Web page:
This rich book differs from much contemporary philosophy of mathematics in the author’s witty, down to earth style, and his extensive experience as a working mathematician. It accords with the field in focusing on whether mathematical entities are real. Franklin holds that recent discussion of this has oscillated between various forms of Platonism, and various forms of nominalism. He denies nominalism by holding that universals exist and denies Platonism by holding that they are concrete, not abstract - (...) looking to Aristotle for inspiration. (shrink)
We demonstrate how real progress can be made in the debate surrounding the enhanced indispensability argument. Drawing on a counterfactual theory of explanation, well-motivated independently of the debate, we provide a novel analysis of ‘explanatory generality’ and how mathematics is involved in its procurement. On our analysis, mathematics’ sole explanatory contribution to the procurement of explanatory generality is to make counterfactual information about physical dependencies easier to grasp and reason with for creatures like us. This gives precise content to key (...) intuitions traded in the debate, regarding mathematics’ procurement of explanatory generality, and adjudicates unambiguously in favour of the nominalist, at least as far as explanatory generality is concerned. (shrink)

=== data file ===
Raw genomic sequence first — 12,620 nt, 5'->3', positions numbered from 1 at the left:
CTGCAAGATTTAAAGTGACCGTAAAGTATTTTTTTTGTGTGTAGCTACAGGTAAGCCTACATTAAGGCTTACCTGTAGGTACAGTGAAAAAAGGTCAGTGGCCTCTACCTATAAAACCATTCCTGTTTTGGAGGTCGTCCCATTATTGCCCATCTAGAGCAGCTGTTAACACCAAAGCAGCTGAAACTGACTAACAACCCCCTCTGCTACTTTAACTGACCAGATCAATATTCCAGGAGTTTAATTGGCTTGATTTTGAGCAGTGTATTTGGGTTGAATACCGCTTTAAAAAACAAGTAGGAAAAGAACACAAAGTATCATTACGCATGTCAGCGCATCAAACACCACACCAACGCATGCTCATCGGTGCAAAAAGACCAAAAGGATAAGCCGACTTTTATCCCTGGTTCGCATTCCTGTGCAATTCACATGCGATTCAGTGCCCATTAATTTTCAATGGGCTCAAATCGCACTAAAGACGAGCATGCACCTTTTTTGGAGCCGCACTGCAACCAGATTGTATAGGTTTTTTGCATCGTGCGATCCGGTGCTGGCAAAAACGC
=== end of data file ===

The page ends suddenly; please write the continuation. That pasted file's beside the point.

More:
Some scientific explanations appear to turn on pure mathematical claims. The enhanced indispensability argument appeals to these ‘mathematical explanations’ in support of mathematicalplatonism. I argue that the success of this argument rests on the claim that mathematical explanations locate pure mathematical facts on which their physical explananda depend, and that any account of mathematical explanation that supports this claim fails to provide an adequate understanding of mathematical explanation.
This paper concerns an epistemological objection against mathematicalplatonism, due to Hartry Field.The argument poses an explanatory challenge – the challenge to explain the reliability of our mathematical beliefs – which the platonist, it’s argued, cannot meet. Is the objection compelling? Philosophers disagree, but they also disagree on (and are sometimes very unclear about) how the objection should be understood. Here I distinguish some options, and highlight some gaps that need to be filled in on the potentially (...) most compelling version of the argument. (shrink)
Humans and other animals have an evolved ability to detect discrete magnitudes in their environment. Does this observation support evolutionary debunking arguments against mathematical realism, as has been recently argued by Clarke-Doane, or does it bolster mathematical realism, as authors such as Joyce and Sinnott-Armstrong have assumed? To find out, we need to pay closer attention to the features of evolved numerical cognition. I provide a detailed examination of the functional properties of evolved numerical cognition, and propose that (...) they prima facie favor a realist account of numbers. (shrink)